The board also approved the removal of a small area of the brick façade to inspect conditions behind it. Looking behind the façade, it was clear why the leaking continued. The cavity wall was not functioning, as there was no cavity between the outer wythe of brick and the backup wall, which was constructed with CMU blocks. In addition, the backup wall was full of holes and had not been waterproofed.
Designing a New Approach
Gienapp Architects, LLC of Danvers, Mass., was retained to design a solution. Gienapp’s Michael Nee, RA began the design process in spring 2019 and, based on the alternatives he presented, the board recognized that the best approach was to replace the entire skin of the building. However, at a cost of $5 million, that option proved unaffordable.
The board decided to focus on the fifth floor, which was the primary source of the leaks. Working with the design team, Statewide came up with a plan to fix the leaks, replace the sunrooms, bring the building up to code, improve energy efficiency and make the envelope more aesthetically pleasing — all for $1,497,000.
“It was a long-shot, but one worth taking,” Stefanelli said. “Kieran had the most aggressive bid on the first go-round. Kieran’s resolve for solving buildings’ water infiltration problems sets him apart in this industry. His bid had the most teeth in it and, coupled with his work ethic and knowledge, he earned the board’s trust.”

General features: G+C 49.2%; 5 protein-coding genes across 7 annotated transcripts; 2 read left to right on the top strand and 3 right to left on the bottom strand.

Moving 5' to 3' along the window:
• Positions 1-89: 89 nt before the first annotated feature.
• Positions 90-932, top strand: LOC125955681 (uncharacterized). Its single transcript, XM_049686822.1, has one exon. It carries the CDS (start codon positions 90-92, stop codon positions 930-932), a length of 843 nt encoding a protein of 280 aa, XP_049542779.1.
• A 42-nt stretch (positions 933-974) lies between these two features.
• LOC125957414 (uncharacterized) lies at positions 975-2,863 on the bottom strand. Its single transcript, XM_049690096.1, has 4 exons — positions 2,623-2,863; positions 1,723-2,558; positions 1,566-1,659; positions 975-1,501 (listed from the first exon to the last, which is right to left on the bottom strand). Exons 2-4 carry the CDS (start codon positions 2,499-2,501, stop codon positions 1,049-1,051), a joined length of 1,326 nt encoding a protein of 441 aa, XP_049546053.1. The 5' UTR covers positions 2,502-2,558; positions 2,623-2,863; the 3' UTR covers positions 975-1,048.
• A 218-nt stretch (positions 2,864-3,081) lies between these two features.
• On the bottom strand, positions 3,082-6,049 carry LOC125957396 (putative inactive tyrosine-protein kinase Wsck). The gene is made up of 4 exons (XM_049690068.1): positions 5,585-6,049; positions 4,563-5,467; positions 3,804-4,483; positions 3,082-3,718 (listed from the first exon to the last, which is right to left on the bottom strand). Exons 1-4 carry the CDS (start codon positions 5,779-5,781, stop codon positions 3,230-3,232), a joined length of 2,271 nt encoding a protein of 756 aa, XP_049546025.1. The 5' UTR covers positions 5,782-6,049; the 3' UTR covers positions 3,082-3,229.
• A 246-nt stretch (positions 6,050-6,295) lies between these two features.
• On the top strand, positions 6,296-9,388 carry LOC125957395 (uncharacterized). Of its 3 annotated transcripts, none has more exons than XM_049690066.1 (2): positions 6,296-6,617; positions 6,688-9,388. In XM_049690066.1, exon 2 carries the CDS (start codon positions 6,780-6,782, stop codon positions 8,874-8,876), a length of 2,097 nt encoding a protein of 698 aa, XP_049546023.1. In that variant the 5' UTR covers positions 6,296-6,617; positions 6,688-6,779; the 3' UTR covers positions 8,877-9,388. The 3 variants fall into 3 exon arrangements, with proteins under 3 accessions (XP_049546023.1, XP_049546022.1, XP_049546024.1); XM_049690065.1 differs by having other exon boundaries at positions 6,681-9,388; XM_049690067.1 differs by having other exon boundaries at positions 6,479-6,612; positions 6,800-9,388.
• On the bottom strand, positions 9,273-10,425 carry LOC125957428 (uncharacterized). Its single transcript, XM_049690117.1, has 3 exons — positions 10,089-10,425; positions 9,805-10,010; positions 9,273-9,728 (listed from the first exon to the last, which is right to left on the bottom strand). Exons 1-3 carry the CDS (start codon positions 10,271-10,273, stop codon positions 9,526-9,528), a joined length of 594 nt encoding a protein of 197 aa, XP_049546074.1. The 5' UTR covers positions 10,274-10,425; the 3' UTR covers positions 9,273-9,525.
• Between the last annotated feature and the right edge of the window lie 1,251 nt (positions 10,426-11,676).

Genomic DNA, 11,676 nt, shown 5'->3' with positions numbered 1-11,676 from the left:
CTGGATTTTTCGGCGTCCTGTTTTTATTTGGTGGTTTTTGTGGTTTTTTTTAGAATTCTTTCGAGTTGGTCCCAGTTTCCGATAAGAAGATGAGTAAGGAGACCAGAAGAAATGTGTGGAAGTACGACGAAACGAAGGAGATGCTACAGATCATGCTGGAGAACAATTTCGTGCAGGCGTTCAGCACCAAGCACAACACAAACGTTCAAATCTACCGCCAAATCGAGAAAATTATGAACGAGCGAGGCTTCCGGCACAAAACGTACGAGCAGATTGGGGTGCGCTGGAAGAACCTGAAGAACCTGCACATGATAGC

The goal was to complete the project before the end of 2020. Construction was scheduled to begin in April, but the pandemic delayed the start until mid-May. Uncertain whether the project could be completed that quickly, Statewide tentatively planned to delay work on the southern elevation.
Meeting pandemic protocols was not difficult, as Statewide is accustomed to working with regulatory requirements and has a reputation for putting safety first. But the pandemic made it even more challenging than it would have been otherwise to meet a tight schedule.
“Navigating around the ownership and keeping everyone safe during a global pandemic was difficult,” Stefanelli said. “Statewide was held back by late delivery of materials and there were eight subcontractors standing on the streets saying, ‘Let’s roll.’ ”